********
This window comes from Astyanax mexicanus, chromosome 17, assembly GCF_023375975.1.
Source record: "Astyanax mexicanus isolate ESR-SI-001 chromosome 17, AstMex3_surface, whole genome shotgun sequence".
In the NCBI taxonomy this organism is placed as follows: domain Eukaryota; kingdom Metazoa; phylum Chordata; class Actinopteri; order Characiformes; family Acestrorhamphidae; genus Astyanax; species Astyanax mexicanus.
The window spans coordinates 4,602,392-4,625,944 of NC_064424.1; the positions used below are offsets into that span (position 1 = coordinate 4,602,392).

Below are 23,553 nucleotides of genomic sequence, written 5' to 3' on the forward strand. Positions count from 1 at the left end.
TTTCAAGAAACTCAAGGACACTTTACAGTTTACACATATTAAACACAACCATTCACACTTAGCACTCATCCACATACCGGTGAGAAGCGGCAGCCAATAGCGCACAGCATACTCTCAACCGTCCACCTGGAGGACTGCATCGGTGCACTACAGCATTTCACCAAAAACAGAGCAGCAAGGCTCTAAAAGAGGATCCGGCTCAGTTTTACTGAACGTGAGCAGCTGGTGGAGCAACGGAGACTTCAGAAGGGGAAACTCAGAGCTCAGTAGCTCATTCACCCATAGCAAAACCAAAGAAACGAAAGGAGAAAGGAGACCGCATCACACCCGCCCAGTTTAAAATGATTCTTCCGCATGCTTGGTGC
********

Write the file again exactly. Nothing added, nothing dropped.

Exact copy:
This window comes from Astyanax mexicanus, chromosome 17, assembly GCF_023375975.1.
Source record: "Astyanax mexicanus isolate ESR-SI-001 chromosome 17, AstMex3_surface, whole genome shotgun sequence".
In the NCBI taxonomy this organism is placed as follows: domain Eukaryota; kingdom Metazoa; phylum Chordata; class Actinopteri; order Characiformes; family Acestrorhamphidae; genus Astyanax; species Astyanax mexicanus.
The window spans coordinates 4,602,392-4,625,944 of NC_064424.1; the positions used below are offsets into that span (position 1 = coordinate 4,602,392).

Below are 23,553 nucleotides of genomic sequence, written 5' to 3' on the forward strand. Positions count from 1 at the left end.
TTTCAAGAAACTCAAGGACACTTTACAGTTTACACATATTAAACACAACCATTCACACTTAGCACTCATCCACATACCGGTGAGAAGCGGCAGCCAATAGCGCACAGCATACTCTCAACCGTCCACCTGGAGGACTGCATCGGTGCACTACAGCATTTCACCAAAAACAGAGCAGCAAGGCTCTAAAAGAGGATCCGGCTCAGTTTTACTGAACGTGAGCAGCTGGTGGAGCAACGGAGACTTCAGAAGGGGAAACTCAGAGCTCAGTAGCTCATTCACCCATAGCAAAACCAAAGAAACGAAAGGAGAAAGGAGACCGCATCACACCCGCCCAGTTTAAAATGATTCTTCCGCATGCTTGGTGC